Examining the relation of cerebral lateralization, hand preference and grip strength in elite fencing athletes

Introduction: Cerebral Lateralization is defined as the anatomical and functional differentiation between the right and left hemispheres of the brain. Each hemisphere has different functions and the dominant hemisphere fulfils its duties better than the other. One of the hemispheres being heavier than the other is an anatomical lateralization; however, the hand preference, which shows the functional asymmetry related to the brain best, is accepted as a functional cerebral lateralization. The grip strength in hand functions is a significant function for the continuity of daily life activities. Therefore, the grip strength is accepted as an objective measurement in performance evaluation of the upper extremity. Accordingly, the goal of this study is to examine the relation of cerebral lateralization, hand preference and grip strength in fencing, which provides health, endurance, speed, strength, agility, flexibility, balance, reflexes, coordination, intuition, timing ability, quick thinking and decision-making for your body. Methods: 117 elite fencing athletes, attended Interuniversity Fencing Championship, voluntarily participated in the study whose ages range from 18 to 25. Hand preference was confirmed by Oldfield Survey and evaluated between +100 and -100 according to the Geschwind Score. Two sportsmen were excluded from the study as they were ambidextrous. In the intergrouping comparisons right-handed and dominant right-handed were grouped as right-handed, left-handed and dominant left handed were grouped as left-handed. Hand grip strength was measured by Jamar hydraulic dynamometer. Data was evaluated after it was transferred to the SPSS for Windows 21.0 programme. Average values were shown as “arithmetic average * standard deviation”. In the intergrouping comparisons Mann-Whitney U and Pearson correlation analysis were used. Analysis results were evaluated in the %95 confidence interval. Correlation factor was adopted as 0.000-0.250 weak or none, 0.251-0.500 intermediate, 0.501-0.750 strong, 0.751-1.000 very strong relationship. Results: %48,1 of the subjects attended our study were dominant right-handed, %40,3 were right-handed, %10,2 were left-handed and %1,4 were dominant left-handed. Dominant hand grip strength was 44.2 for the right-handed and 43.9 for the left-handed. For the nondominant hand it was in order of 42.8 and 41.5. Discussion: This functional laterality may due to the dominance of left hemisphere. The results were compared to those in literature. It is significant to make similar evaluations intended for hand and hand performance on more subjects and different ages and different competition categories in which hand performance is improved by active use.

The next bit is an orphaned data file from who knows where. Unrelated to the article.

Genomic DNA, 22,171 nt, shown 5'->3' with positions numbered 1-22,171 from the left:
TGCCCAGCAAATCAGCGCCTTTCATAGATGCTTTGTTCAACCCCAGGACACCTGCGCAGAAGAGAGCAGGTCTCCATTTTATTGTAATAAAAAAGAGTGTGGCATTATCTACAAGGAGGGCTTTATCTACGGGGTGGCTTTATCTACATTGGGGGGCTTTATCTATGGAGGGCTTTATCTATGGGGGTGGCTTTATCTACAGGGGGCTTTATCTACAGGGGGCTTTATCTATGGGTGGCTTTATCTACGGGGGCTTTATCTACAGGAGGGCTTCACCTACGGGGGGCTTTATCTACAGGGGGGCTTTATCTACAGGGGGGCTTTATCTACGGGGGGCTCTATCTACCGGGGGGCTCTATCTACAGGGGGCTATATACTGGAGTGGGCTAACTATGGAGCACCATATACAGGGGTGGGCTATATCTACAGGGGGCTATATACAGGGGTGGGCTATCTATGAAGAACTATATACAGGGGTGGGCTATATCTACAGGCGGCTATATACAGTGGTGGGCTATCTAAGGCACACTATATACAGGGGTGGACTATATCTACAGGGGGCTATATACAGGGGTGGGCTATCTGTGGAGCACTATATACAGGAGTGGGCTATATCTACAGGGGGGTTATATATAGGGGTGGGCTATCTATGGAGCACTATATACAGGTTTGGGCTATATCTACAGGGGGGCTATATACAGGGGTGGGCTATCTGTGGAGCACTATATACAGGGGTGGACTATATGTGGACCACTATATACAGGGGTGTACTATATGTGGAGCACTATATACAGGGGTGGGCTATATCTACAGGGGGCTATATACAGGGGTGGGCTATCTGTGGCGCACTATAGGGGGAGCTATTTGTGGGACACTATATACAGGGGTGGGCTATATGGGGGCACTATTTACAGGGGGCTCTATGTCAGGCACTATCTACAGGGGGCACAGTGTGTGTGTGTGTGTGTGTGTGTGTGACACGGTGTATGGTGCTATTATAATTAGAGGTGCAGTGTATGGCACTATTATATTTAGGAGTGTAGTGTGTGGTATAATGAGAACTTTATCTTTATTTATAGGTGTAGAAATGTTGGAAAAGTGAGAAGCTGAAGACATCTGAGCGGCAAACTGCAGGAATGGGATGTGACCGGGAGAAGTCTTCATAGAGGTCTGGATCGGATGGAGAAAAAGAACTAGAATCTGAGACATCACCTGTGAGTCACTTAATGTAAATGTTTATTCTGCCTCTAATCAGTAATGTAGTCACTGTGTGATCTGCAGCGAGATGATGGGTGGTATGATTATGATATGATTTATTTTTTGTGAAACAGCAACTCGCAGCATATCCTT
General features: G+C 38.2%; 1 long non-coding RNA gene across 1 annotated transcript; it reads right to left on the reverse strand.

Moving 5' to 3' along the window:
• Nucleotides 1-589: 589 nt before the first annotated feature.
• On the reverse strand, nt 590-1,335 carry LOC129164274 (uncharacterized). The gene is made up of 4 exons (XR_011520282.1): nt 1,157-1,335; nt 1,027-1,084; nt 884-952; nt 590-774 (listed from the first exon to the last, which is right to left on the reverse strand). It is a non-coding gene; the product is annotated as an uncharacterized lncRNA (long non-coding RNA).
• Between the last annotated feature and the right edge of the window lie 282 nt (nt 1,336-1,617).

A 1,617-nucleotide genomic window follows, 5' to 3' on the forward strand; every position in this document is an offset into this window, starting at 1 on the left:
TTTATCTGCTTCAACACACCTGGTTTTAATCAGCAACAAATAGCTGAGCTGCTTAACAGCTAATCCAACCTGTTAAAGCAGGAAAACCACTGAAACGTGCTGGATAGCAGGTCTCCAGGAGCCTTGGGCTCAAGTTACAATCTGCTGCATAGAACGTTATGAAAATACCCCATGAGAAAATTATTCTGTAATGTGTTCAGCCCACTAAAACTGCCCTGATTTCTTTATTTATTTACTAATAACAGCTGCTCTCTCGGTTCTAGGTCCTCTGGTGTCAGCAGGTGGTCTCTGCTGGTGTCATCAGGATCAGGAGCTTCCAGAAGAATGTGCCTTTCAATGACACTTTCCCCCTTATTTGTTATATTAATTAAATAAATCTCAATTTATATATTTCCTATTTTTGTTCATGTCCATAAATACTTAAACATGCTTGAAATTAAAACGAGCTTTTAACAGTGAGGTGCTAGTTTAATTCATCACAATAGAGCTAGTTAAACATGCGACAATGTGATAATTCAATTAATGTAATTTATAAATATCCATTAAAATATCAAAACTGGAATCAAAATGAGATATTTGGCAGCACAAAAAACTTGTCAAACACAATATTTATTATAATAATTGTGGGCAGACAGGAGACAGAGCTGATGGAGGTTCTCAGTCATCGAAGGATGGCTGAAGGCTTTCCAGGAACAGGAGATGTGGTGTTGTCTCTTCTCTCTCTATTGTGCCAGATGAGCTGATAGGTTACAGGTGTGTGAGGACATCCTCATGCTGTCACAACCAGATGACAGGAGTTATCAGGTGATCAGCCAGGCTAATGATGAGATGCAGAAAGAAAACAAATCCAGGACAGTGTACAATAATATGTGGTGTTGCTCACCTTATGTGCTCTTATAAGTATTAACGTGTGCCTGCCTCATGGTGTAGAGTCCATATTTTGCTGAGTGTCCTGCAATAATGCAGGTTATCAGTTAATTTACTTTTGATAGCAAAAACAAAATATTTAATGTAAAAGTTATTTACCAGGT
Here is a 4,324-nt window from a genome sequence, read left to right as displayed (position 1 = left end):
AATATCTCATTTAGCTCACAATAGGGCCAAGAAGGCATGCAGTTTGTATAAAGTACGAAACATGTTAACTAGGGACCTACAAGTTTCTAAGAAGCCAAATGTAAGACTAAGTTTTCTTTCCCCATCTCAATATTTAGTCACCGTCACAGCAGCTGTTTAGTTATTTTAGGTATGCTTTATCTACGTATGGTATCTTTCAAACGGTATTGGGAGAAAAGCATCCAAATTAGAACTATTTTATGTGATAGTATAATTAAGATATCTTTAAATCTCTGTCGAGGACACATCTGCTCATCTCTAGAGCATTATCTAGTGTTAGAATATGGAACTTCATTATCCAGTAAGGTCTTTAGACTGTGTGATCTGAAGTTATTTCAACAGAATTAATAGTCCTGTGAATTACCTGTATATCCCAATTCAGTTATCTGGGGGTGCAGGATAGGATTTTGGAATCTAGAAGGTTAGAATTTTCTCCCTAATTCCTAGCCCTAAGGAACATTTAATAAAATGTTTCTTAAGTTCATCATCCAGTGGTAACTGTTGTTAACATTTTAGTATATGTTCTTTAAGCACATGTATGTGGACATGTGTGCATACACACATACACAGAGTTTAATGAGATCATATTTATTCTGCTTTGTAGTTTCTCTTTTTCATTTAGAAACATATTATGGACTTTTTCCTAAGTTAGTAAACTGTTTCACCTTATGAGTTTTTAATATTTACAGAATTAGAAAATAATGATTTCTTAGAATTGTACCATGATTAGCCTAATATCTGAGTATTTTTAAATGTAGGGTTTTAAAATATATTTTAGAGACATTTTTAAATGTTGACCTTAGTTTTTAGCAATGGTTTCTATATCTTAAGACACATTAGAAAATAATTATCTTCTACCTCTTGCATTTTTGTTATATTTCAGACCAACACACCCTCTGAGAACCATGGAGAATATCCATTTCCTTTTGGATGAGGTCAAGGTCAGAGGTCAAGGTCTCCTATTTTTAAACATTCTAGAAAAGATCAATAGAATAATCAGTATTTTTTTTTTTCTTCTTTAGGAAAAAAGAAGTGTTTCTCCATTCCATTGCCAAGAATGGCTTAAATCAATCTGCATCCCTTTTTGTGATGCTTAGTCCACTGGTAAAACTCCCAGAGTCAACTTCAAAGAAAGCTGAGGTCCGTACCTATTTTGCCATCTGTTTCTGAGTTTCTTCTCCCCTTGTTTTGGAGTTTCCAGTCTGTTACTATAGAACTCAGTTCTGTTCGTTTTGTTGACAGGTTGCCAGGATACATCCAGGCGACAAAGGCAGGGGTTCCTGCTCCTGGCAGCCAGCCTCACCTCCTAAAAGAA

© Copyright 2016 21th Annual Congress of the European College of Sport Science (ECSS), Vienna, 6. -9. July 2016. Published by University of Vienna. All rights reserved.

Subjects: fencing strength hand laterality
Notations: biological and medical sciences combat sports
Published in: 21th Annual Congress of the European College of Sport Science (ECSS), Vienna, 6. -9. July 2016
Editors: A. Baca, B. Wessner, R. Diketmüller, H. Tschan, M. Hofmann, P. Kornfeind, E. Tsolakidis
Published: Wien University of Vienna 2016
Pages: 409
Document types: congress proceedings
Language: English
Level: advanced